Politics

Andrew Scheer pitches sports, arts tax credits for kids' activities

Conservative Leader Andrew Scheer unveiled his latest tax credit pledge Monday — this one targeting parents with kids in arts and sports activities.

This is the latest campaign promise to resurrect a policy of the former Conservative government

Federal Conservative Leader Andrew Scheer and his wife Jill greet a rally in Parksville, B.C. (Frank Gunn/Canadian Press)

Conservative Leader Andrew Scheer unveiled his latest tax credit pledge Monday — this one targeting parents with kids in arts and sports activities.

A day after Scheer unveiled a $6 billion tax cut for most Canadian taxpayers, Scheer is now promising changes to the tax code that would allow parents to claim up to $1,000 per child for expenses related to fitness or sports activities.

Another credit — the children's arts and learning tax credit — would allow parents to claim up to $500 per child for expenses.

The last time this credit was on the books, the Canada Revenue Agency had a broad list of applicable activities. They included anything that develops a creative skill or knowledge of literary, visual or performing arts, music, media, languages, customs or heritage, and wilderness and the environment.

Parents of children with disabilities would receive more from the promised credits. For every child with a disability, the sports credit would be worth $500 more a year, while the arts credit would double to $1,000.

According to figures from the Parliamentary Budget Officer, the fitness credit would cost the federal treasury about $240 million a year in lost revenue. The arts tax credit would cost about $56 million a year.

The credits would be refundable, meaning that even if a family owes no taxes to the government at tax time (often the case with low-income families), it can still benefit, Scheer said.

This is the latest Scheer campaign promise resurrecting a policy of the former Conservative government that was dismantled by the Justin Trudeau Liberals after taking office.

The Liberal government dismissed these tax credits — along with the public transit pass credit — as ineffective because they didn't meaningfully change enrolment in sports programs or encourage people to take transit.

Instead, the Liberal government said it would re-deploy money spent on these initiatives to sweeten the Canada Child Benefit (CCB) payment each month.

"These were incredibly popular tax credits. Hundreds of thousands of Canadians appreciated the extra help with paying for kids' activities. That's why they were so disappointed when Justin Trudeau cancelled them," Scheer said.

"And again, it goes back to choices, Justin Trudeau believes that he can spend your money better than you can and that is why he cancelled these very popular tax credits.

Conservative Leader Andrew Scheer says that he can achieve a balanced budget even while lowering taxes by adding a public transit credit, a children’s fitness tax credit and a children’s arts and learning tax credit while also implementing a universal tax cut. 0:58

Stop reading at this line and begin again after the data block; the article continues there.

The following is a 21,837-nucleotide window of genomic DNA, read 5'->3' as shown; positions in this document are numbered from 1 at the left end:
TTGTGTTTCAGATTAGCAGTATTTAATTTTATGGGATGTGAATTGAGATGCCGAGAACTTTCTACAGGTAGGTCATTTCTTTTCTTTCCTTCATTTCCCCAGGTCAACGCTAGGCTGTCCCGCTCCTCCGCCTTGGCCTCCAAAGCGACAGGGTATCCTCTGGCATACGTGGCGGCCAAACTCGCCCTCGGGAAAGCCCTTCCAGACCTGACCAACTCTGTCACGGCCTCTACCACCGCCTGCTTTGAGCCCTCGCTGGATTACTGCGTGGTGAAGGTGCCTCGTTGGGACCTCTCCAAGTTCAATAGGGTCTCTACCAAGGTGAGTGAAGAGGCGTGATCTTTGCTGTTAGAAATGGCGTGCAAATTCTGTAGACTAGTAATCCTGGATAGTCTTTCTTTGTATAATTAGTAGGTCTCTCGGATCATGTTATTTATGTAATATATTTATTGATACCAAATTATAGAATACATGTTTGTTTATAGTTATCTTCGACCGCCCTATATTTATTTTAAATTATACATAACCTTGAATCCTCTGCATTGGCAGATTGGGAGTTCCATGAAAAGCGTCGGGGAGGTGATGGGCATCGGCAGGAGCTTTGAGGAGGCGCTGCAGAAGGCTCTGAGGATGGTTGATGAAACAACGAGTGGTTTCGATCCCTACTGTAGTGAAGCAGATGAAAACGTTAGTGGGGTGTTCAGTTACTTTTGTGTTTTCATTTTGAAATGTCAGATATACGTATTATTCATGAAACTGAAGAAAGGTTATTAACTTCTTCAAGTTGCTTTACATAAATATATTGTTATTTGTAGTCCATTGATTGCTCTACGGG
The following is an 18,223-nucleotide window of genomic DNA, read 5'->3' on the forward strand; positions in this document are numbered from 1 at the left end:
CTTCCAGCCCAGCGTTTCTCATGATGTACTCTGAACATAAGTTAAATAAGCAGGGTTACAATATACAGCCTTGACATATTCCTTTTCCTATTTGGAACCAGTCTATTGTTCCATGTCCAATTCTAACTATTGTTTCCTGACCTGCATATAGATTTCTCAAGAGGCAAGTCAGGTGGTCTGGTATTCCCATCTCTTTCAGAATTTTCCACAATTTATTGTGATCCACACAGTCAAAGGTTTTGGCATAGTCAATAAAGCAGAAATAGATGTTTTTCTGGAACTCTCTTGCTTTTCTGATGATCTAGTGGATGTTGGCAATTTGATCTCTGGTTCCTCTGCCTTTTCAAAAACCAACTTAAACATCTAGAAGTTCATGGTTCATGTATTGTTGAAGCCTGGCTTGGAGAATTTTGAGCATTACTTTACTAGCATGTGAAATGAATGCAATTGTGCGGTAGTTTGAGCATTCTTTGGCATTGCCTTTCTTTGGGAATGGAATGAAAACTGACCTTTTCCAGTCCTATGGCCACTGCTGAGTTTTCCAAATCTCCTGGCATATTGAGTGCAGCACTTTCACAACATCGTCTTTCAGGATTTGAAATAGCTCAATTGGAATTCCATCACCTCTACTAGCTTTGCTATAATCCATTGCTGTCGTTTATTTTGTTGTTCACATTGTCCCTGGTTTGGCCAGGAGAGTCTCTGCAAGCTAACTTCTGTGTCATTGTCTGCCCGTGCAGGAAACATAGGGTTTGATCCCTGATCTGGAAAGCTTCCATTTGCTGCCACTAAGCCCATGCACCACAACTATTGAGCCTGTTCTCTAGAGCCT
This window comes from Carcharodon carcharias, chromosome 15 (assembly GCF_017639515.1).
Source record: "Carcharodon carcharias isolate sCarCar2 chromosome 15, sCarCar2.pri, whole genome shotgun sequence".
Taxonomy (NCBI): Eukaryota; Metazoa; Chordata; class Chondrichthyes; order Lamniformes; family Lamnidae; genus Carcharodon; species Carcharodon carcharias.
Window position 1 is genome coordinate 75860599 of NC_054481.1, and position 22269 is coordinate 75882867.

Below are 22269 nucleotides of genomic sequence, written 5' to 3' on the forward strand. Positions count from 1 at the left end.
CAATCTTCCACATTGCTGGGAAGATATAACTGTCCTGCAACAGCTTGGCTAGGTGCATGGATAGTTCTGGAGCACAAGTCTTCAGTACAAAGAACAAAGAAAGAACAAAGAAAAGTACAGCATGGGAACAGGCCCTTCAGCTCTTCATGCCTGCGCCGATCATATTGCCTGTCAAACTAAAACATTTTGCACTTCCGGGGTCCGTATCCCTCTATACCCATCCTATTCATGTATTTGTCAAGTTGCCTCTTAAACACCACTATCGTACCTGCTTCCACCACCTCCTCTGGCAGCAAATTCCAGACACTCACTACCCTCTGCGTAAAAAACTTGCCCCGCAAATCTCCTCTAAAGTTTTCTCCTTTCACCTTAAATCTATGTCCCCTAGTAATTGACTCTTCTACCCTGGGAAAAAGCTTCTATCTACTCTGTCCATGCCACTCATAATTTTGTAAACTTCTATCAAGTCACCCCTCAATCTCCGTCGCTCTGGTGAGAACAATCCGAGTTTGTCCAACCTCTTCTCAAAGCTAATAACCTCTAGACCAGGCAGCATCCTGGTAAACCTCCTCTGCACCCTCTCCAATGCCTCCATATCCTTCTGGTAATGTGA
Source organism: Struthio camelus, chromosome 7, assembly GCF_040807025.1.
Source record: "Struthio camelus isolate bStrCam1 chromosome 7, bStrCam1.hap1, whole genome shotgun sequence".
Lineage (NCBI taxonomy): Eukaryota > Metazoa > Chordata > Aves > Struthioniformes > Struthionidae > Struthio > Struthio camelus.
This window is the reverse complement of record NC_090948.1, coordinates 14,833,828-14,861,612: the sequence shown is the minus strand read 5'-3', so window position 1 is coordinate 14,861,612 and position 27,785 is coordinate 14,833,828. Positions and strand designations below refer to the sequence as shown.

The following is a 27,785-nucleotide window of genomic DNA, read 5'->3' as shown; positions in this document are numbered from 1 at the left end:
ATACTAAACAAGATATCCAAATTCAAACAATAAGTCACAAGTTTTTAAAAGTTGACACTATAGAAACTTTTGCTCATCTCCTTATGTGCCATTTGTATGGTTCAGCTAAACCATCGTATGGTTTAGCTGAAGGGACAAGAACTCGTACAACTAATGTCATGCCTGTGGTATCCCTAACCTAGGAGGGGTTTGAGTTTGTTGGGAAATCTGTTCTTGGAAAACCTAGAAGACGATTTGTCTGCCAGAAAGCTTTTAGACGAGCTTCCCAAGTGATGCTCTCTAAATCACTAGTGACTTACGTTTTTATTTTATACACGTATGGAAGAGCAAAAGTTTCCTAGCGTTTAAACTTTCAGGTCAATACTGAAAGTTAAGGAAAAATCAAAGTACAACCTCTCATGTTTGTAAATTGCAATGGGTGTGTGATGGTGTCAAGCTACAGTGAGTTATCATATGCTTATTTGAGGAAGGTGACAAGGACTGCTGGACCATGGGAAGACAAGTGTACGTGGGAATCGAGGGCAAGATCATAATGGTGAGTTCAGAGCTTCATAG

"We will be bringing them back. We will also have a fully costed platform that shows Canadians how we will get back to balanced budgets while still maintaining increases to important services like health care and education."

Research by the federal Department of Finance prepared for the Liberal government shows that many families never claimed these expenses the last time they were available.

In 2014, 43 per cent of families with children claimed one or both of the credits. The fitness credit was more than twice as popular (41 per cent uptake in 2014) as the arts credit (15 per cent uptake.)

The credits were more popular with middle- and high-income families, while those with a household income below $40,000 were far less likely to participate.

The incentives for low-income families were comparatively small given how little — if any — federal income taxes they pay.

The take-up rate for the tax credits among families with household incomes of more than $200,000 a year income was 73.3 per cent, compared to just 16.8 per cent for families with a household income below $40,000, according to the department figures. Moreover, those higher income households claimed $104 in tax savings, while their low-income counterparts claimed just $14 in savings.

Still, Scheer argued the extra support will make raising an active child more affordable.

"In the coming days we'll be making further announcements of some philosophical differences that we have with the Liberal party as to how they think they can spend money better than Canadians. We know a dollar left in the pockets of a hard-working Canadian is always better spent than in the pocket of a politician who taxed it. One thing is clear: we will lower the cost of living," he said.

Affordability is the theme of the Conservative campaign. The party's chosen slogan — "It's time for you to get ahead" — has been plastered all over campaign materials and on TV ads airing in regular rotation.

Beyond the sports and arts credits announced today, Scheer has promised to bring back the public transit pass credit, introduce a new non-refundable tax credit for maternity and parental employment insurance (EI) benefits and exempt home heating from the GST. As part of his climate plan, Scheer also promised to revive the home retrofit tax credit so people can renovate their homes to improve energy efficiency.

About the Author

John Paul Tasker

Parliamentary Bureau

John Paul (J.P.) Tasker is a reporter in the CBC's Parliamentary bureau in Ottawa. He can be reached at john.tasker@cbc.ca.

With files from the CBC's Janyce McGregor

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